Search Images Maps Play YouTube News Gmail Drive More »
Sign in
Screen reader users: click this link for accessible mode. Accessible mode has the same essential features but works better with your reader.

Patents

  1. Advanced Patent Search
Publication numberUS4901948 A
Publication typeGrant
Application numberUS 07/267,324
Publication date20 Feb 1990
Filing date4 Nov 1988
Priority date4 Nov 1988
Fee statusPaid
Publication number07267324, 267324, US 4901948 A, US 4901948A, US-A-4901948, US4901948 A, US4901948A
InventorsPeter M. Panos
Original AssigneePanos Peter M
Export CitationBiBTeX, EndNote, RefMan
External Links: USPTO, USPTO Assignment, Espacenet
Control system for jet propelled vehicle
US 4901948 A
Abstract
A vehicle capable of omnidirectional movement employing a jet engine and a plurality of directional jet nozzles communicating with said engine, and a single controller means united with said nozzles to cause omnidirectional movement of said vehicle and control the acceleration and deceleration of said vehicle.
Images(3)
Previous page
Next page
Claims(10)
I claim:
1. In a vehicle capable of omnidirectional movement wherein said vehicle has an upper and lower surface and includes a vehicle control center, a jet engine power source, directional jet nozzle means on said vehicle communicating with said jet engine to receive jet exhaust from said engine, a single control means in said vehicle control center to control vectoring of said vehicle, the improvement including:
each of said directional jet nozzle means mounted in at least one of said surfaces and a thrust vectoring passage included therein to channel said jet exhaust to the exterior of said vehicle to impart desired directional movement to said vehicle;
said single control means including a plenum chamber communicating with said jet engine to receive jet exhaust therefrom, an outer housing forming said plenum chamber, said housing including exhaust openings, a drum slidably mounted within said housing, said drum including exhaust openings alignable with said openings in said housing to control the discharge of jet exhaust from said plenum chamber, a handle means affixed to said drum and passing through said housing whereby upward or downward movement of said handle means will slidably move said drum within said housing to align and misalign said openings, and jet nozzle directional adjustment means mounted on said handle means leading to said directional jet nozzles whereby movement of said adjustment means will cause simultaneous rotation of said jet nozzles to impart directional movement to said vehicle; and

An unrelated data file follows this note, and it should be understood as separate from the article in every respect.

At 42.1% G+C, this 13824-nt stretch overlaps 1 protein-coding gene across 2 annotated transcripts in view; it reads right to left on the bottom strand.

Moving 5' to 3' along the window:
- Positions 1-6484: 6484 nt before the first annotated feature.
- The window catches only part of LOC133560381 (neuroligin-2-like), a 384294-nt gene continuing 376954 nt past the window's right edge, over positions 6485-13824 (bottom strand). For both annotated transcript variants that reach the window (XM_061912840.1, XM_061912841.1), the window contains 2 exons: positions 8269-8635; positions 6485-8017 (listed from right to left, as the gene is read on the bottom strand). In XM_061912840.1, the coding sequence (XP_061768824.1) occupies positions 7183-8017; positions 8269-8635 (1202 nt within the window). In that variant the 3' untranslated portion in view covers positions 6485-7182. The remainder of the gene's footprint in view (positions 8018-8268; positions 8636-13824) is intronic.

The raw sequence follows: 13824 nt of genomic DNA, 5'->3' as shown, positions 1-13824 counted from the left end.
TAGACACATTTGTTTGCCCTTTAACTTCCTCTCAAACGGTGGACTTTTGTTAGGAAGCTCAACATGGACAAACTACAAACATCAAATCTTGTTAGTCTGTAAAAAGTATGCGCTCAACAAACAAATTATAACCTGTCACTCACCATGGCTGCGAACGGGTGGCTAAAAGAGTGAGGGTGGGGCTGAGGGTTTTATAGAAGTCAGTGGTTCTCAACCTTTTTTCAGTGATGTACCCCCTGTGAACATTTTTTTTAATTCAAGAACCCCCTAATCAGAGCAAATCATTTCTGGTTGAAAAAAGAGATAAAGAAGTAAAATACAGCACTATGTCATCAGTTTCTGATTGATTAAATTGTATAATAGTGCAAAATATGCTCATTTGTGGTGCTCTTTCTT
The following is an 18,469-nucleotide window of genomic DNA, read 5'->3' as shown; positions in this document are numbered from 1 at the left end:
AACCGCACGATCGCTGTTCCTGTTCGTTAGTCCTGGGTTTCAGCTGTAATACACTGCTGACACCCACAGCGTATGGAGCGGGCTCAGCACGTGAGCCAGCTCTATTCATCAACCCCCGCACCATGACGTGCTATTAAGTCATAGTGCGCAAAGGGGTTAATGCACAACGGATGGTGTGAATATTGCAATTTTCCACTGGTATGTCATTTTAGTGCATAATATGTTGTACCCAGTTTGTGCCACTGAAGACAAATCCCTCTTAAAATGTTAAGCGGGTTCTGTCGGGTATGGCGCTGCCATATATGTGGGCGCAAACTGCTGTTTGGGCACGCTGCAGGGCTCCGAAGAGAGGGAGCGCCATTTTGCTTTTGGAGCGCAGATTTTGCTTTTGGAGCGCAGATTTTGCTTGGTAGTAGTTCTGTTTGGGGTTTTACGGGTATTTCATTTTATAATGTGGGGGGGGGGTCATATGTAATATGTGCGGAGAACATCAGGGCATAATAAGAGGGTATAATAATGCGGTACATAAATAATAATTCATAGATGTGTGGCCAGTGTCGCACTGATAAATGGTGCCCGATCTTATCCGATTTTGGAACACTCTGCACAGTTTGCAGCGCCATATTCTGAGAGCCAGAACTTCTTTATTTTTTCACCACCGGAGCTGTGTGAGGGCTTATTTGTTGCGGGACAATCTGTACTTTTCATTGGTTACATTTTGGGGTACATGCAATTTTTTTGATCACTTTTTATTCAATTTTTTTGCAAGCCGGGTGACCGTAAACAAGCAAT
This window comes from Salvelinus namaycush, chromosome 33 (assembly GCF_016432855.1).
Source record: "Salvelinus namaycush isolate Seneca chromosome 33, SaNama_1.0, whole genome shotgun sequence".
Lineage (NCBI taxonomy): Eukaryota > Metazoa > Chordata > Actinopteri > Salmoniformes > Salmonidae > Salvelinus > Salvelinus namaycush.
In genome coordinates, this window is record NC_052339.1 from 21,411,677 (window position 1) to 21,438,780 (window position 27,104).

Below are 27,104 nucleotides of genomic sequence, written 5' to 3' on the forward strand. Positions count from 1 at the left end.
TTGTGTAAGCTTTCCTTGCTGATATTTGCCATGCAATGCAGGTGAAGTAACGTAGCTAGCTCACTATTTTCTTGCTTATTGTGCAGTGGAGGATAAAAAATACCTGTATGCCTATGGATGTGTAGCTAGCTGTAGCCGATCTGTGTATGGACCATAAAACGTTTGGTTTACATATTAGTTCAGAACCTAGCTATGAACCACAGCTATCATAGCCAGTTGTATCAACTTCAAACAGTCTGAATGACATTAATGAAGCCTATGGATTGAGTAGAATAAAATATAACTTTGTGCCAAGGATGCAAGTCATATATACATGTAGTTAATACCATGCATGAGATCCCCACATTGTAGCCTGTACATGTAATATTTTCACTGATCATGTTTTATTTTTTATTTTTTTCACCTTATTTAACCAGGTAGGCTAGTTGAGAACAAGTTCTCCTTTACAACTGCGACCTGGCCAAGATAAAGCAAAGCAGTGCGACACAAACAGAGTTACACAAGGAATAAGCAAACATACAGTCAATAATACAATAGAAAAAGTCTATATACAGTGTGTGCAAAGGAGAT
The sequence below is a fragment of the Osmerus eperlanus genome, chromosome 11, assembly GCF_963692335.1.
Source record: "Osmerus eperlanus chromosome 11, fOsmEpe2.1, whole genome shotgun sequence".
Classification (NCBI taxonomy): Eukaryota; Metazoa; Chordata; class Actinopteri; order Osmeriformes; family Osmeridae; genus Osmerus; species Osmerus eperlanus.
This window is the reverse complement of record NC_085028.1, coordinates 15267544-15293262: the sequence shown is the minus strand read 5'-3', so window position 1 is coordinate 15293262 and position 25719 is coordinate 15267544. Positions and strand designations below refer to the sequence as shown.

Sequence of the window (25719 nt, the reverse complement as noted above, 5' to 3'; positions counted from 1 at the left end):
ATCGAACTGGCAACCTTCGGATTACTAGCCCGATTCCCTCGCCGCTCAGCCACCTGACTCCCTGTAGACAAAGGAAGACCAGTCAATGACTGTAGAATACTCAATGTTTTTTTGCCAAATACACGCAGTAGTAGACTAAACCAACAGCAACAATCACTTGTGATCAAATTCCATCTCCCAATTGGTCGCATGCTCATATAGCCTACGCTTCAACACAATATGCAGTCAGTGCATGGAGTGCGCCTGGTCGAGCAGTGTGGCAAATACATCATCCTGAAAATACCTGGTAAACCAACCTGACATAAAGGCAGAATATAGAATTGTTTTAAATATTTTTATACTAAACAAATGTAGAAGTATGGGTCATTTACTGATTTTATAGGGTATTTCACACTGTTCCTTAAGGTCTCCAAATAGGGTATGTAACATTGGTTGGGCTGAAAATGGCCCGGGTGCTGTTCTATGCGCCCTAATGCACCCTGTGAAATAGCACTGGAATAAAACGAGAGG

ducting interposed between said housing and said directional jet nozzle means to convey said jet exhaust and said ducting enclosing a portion of said nozzle means.
2. In a vehicle as defined in claim 1 wherein said directional jet nozzle means includes:
a socket in at least one surface of said vehicle, a ball jet nozzle rotatably mounted in said socket having a portion projecting outwardly of said surface, said thrust vectoring passage extending diametrically through said ball jet nozzle whereby exhaust within said duct may be forced through said thrust vectoring passage for directional movement of said vehicle.
3. In a vehicle as defined in claim 2 wherein said jet nozzle directional adjustment means includes:
a sliding connector link bar fixed to said ball jet nozzle;
a shiftable rotation diverter means engaging said sliding connector link bar and controlling movement thereof;
coupling means to activate said shiftable rotation diverter means extending to said single control means whereby movement of said single control means will impart movement of said shiftable rotation diverter means to rotate said ball jet nozzle.
4. In a vehicle as defined in claim 3 wherein said shiftable rotation diverter means is a ball and slide socket with said sliding connector link bar slidably mounted therein; and
said coupling means includes a connecting rod secured to said ball and slide socket and to said single control means.
5. In a vehicle as defined in claim 3 wherein said shiftable rotation diverter means includes:
a pair of slide bar plates having elongated axes, each having an elongated slot, one of said pairs overlaying the other with the slot positioned normal to the elongated axis of the under one of said pair;
activator pistons secured to said bars adapted to move each of said plates relative to each other;
said sliding connector link bar passing through an opening created by the overlapping of said slots of said bars, whereby movement of either of said slide bar plates will impart movement to said slide connector and cause rotation of said ball jet nozzle; and
control means on said handle means to activate and deactivate said activator pistons.
6. In a vehicle as defined in claim 5 wherein said activator pistons are hydraulically activatable.
7. In a vehicle as defined in claim 5 wherein said activator pistons are electrically activatable.
8. In a vehicle as defined in claim 1 wherein said housing of said single control means includes a top wall with a relatively large opening therethrough;
said drum of said single control means includes a top wall with a relatively large opening therethrough and aligned with said opening of said housing top wall;
slide coupling means associated with said drum top wall and covering said relatively large opening in said drum wall; and
a control stick having an elongated vertical axis connected to said slide coupling means and adapted for directional movement on and parallel to said axis.
9. In a vehicle as defined in claim 8 wherein said slide coupling means includes:
a pair of annular plates one mounted on said drum wall overlying said relatively large opening and the other of said pair below said drum wall bearing against said wall and aligned with the upper of said pair of plates; and
tie means to retain said plates in alignment for sliding and rotational movement on said drum wall and to hold said control stick thereto.